The U.S. legal profession often speaks of lawyers’ “professional independence,” but it uses the term in different ways depending on the context. Sometimes “professional independence” refers to the freedom of the organized bar, in collaboration with state judiciaries, to make rules for lawyers without interference by government agencies or other state actors. Sometimes the term refers to individual lawyers’ independence – whether from third parties who threaten to interfere with lawyers’ loyalty to their clients or from clients who demand too much loyalty. Professor Green will explore whether the bar overemphasizes these aspects of “professional independence” while overlooking and undervaluing another, namely, lawyers’ independence from judges and courts.
Bruce A. Green, Professor of Law and Louis Stein Chair at Fordham Law School, began his term as Chair of the American Bar Association’s Criminal Justice Section during the ABA’s 2010 Annual Meeting. Professor Green is among the country’s foremost scholars of legal ethics, and his work establishing and directing the Louis Stein Center for Law and Ethics has made Fordham Law a leader in promoting the integration of ethics perspectives in legal practice, legal institutions, and the development of the law. His extensive scholarship has been published in the nation’s leading law journals, and his service to the profession extends to leadership roles with the American Bar Association, New York State Bar Association, New York City Bar Association, and New York County Lawyers Association.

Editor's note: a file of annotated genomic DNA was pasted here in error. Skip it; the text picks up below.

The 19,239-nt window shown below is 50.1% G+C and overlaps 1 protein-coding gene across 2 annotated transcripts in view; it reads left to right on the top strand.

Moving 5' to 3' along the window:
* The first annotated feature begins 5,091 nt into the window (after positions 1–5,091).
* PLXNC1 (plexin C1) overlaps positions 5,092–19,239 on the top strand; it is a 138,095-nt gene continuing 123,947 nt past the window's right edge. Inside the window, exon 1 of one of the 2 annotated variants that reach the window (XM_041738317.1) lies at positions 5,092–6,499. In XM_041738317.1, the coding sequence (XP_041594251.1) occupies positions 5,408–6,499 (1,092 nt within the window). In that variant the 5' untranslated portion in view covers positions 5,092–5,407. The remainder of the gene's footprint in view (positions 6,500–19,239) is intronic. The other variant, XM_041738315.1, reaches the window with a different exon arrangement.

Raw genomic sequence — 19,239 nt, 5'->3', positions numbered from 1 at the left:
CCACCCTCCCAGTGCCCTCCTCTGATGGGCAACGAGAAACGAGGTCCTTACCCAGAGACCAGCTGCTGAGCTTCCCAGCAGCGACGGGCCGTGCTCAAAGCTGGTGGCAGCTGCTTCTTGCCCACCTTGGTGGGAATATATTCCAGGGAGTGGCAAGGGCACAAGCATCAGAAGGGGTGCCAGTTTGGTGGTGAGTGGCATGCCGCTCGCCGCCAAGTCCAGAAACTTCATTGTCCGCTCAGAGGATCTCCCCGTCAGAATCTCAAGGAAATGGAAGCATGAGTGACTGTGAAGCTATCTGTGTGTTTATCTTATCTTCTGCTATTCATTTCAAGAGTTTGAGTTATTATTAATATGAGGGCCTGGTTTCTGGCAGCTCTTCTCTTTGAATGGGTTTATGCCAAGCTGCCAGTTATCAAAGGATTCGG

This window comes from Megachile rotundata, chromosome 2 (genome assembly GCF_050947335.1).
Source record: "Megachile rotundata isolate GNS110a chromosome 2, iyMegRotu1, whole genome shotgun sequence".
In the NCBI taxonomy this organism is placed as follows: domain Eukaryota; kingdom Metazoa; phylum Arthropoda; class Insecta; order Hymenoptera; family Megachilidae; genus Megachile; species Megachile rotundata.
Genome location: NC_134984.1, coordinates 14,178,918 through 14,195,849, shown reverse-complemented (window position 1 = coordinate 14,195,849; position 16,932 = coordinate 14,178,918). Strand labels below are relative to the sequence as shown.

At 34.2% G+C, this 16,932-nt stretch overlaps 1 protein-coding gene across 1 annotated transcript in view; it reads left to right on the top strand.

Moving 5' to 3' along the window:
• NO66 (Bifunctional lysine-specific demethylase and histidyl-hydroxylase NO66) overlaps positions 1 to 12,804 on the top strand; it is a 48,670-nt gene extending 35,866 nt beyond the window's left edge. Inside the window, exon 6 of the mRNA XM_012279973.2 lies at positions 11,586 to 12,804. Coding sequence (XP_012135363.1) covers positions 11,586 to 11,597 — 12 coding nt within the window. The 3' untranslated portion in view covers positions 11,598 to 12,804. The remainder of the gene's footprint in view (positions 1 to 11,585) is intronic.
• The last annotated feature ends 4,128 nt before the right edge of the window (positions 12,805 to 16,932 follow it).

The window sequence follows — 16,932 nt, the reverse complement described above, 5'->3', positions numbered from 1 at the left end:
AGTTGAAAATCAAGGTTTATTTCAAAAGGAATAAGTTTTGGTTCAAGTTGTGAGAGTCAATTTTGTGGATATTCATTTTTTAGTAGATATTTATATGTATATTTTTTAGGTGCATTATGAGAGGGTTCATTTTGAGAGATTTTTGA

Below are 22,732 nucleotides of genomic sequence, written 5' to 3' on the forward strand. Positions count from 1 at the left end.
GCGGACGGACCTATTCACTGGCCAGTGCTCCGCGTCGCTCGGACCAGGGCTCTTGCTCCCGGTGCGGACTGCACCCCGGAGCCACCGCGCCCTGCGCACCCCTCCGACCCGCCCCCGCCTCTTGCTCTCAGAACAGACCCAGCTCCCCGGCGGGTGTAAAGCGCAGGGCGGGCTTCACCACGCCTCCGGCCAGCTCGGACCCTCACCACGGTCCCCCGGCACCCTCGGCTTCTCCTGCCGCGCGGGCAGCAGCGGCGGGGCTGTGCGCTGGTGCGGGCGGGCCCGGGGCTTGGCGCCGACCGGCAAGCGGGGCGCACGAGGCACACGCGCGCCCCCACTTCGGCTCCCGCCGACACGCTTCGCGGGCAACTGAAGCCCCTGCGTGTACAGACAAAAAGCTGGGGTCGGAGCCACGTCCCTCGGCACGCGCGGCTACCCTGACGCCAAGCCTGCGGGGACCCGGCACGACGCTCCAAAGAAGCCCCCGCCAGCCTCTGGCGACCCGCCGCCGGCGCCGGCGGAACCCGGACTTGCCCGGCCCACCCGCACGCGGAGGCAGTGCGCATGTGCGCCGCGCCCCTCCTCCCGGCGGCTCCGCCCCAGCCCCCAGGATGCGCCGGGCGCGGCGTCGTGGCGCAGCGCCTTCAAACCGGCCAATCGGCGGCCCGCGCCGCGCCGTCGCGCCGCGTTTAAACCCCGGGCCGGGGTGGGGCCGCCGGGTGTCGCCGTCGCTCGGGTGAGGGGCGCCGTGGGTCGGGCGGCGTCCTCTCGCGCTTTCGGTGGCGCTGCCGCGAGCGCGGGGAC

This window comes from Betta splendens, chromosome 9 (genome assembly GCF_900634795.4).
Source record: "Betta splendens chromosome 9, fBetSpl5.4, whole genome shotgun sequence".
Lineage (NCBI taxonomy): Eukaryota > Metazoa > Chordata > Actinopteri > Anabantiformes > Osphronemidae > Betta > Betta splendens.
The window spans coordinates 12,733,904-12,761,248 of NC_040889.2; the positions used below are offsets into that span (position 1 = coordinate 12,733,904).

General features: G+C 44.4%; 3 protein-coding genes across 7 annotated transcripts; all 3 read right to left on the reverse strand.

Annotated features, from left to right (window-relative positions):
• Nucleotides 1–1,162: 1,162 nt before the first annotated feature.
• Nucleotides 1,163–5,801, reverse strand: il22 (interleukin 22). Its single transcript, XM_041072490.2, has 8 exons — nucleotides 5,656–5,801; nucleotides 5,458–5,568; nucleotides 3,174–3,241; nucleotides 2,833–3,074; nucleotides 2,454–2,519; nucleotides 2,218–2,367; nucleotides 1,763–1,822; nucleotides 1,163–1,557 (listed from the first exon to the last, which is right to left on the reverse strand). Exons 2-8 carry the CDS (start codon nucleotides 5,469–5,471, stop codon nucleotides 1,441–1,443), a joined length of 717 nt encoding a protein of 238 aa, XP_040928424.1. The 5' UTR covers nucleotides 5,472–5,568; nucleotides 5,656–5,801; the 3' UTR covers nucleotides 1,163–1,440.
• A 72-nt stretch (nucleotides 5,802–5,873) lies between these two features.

The event is offered with support from the Joseph G. and Sally A. Miller Family Foundation.
One hour of free CLE offered.
Reception to follow the lecture.